Today I’ve been thinking about the idea of the heroine’s journey in relation to my own travels. This came about when I began to revise my in-progress historical fiction novel set in northern Labrador, Canada. The female protagonist, Claire is a curious woman on a summer’s long-distance coastal rowing journey. From the beginning however, she encounters more than melting icebergs, violent Torngat winds and the black bears of northern Labrador. She’s run into a time-travel conundrum as she rows past abandoned Moravian mission sites, which makes her journey even more challenging.
Thinking about all of this led me to revisiting the heroine’s journey as mapped out by many including Maureen Murdock, Christopher Vogler and Victoria Lynn Schmidt. How would my female protagonist, I wondered, deal with being a woman, alone, on a journey turned catastrophic? Would she tough it out or would she return to her home base? How would she perceive the entire experience and what would she get out of it?
I thought of my own journeys especially with my recently published book, Rowing for My Life: Two Oceans, Two Lives, One Journey in which I rowed a homemade rowboat across the Atlantic and South Pacific Oceans with my late husband Curt.
When I rowed out of Casablanca on the first ocean row, in my mind, I was embarking on a hero’s journey with Curt. But in less than three weeks, I realized that this was not true for me. There was much more to gain from this incredible wilderness experience than the notion of heroically bashing my way 3,000 miles across an ocean.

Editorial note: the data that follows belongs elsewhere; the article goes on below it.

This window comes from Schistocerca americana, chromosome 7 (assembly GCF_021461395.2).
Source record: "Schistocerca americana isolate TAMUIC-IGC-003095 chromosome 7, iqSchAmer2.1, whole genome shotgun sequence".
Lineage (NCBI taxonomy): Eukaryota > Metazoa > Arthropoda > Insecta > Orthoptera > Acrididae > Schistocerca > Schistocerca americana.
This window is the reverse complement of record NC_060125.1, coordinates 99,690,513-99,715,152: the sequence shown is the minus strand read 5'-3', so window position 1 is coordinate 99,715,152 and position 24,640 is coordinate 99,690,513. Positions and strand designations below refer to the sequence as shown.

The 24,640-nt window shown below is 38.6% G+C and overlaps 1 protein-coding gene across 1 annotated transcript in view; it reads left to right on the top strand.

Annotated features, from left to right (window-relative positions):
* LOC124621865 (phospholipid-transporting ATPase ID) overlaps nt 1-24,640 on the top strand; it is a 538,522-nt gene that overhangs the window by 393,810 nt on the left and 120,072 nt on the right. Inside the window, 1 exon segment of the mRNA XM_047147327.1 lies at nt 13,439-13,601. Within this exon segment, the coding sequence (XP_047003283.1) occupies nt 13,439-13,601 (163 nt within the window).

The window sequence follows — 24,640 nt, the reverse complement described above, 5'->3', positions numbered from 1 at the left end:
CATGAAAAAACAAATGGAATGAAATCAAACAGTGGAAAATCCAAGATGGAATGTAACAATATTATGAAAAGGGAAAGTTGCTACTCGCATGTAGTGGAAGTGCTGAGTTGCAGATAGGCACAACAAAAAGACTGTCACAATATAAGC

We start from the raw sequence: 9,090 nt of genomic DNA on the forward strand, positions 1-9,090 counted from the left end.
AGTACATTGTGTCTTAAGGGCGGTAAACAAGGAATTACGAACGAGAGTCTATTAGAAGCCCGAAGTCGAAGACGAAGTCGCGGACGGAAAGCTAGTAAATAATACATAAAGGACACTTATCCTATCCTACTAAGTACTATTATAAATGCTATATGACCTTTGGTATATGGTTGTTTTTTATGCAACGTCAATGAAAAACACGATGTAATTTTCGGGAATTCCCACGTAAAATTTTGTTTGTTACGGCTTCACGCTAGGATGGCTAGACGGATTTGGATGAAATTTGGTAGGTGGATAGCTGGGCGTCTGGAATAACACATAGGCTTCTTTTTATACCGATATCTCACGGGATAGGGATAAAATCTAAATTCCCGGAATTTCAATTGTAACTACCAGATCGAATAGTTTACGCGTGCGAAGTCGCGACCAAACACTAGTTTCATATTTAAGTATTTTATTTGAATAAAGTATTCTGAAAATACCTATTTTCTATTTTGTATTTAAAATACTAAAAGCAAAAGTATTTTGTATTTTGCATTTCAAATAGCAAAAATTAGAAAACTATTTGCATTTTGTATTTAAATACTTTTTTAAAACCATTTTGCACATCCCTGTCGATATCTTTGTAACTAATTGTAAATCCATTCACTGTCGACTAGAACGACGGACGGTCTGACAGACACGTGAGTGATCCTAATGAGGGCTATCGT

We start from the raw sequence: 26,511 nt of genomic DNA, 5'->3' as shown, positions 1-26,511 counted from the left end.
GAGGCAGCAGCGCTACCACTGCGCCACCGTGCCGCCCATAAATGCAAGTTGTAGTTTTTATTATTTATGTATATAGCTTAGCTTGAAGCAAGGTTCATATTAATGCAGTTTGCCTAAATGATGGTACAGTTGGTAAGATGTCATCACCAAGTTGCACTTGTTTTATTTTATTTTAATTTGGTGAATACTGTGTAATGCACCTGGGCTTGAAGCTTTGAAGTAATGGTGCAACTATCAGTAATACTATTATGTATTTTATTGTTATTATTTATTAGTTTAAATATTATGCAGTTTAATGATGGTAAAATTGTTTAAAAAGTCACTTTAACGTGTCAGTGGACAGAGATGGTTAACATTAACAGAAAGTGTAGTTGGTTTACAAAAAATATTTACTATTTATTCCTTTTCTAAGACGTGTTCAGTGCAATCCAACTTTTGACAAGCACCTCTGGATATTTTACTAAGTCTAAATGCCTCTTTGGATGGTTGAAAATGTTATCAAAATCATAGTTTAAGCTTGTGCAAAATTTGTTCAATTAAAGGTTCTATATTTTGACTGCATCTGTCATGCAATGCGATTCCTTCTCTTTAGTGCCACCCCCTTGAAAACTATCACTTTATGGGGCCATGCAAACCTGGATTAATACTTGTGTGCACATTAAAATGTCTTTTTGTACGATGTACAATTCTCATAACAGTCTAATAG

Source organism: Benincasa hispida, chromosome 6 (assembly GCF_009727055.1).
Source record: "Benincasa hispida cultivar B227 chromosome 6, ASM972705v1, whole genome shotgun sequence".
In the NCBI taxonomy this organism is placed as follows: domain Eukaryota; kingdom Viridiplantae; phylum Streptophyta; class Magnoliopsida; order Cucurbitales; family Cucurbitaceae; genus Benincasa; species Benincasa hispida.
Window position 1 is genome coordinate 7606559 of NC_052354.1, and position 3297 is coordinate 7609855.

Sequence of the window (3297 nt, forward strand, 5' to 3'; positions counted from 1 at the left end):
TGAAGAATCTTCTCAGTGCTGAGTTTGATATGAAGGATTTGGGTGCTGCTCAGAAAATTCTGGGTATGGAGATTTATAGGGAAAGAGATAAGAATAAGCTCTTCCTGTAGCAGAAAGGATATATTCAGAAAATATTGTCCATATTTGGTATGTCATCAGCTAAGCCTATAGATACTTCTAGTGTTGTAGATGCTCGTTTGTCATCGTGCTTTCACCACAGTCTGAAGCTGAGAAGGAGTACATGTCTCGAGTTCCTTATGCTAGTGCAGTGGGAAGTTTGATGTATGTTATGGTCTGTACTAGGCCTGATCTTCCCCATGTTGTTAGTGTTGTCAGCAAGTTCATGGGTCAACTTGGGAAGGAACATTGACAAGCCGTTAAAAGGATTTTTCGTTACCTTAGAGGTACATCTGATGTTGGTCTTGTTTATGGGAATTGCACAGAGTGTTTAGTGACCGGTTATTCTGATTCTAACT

The idea of the hero’s journey, which I had encountered many times in original accounts about Arctic and Antarctic exploration was not exactly mine on the oceans and in life now. I was curious to know what it was like to live in isolation on the vast ocean. Then as now, I was curious about what it was like to leave the known and arrive in a wholly different place. Would that make me different person? Meeting and learning from new cultures were my primary motivating factors in rowing across the South Pacific Ocean. Instead of being like those who had slogged across their oceans from Point A to Point B without ever stepping onto an in-between island, I had always had the desire to arrive as the Other on a new island and see what I could learn. This has remained true in my life today.
So, when I read the literature of the heroine’s journey and the points of argument about whether the heroine’s journey is a standalone one or is in support to the hero’s as I’m sure some saw my role on the ocean rows, I have my own opinion based on personal experience.
The feminine journey as I call it is its own odyssey. Likewise, what we each get out of a gendered journey of discovery is purely up to the individual. From my perspective, at the center of my feminine journeys is an intense curiosity about the planet we live on and how I, as an individual, can successfully co-exist with others.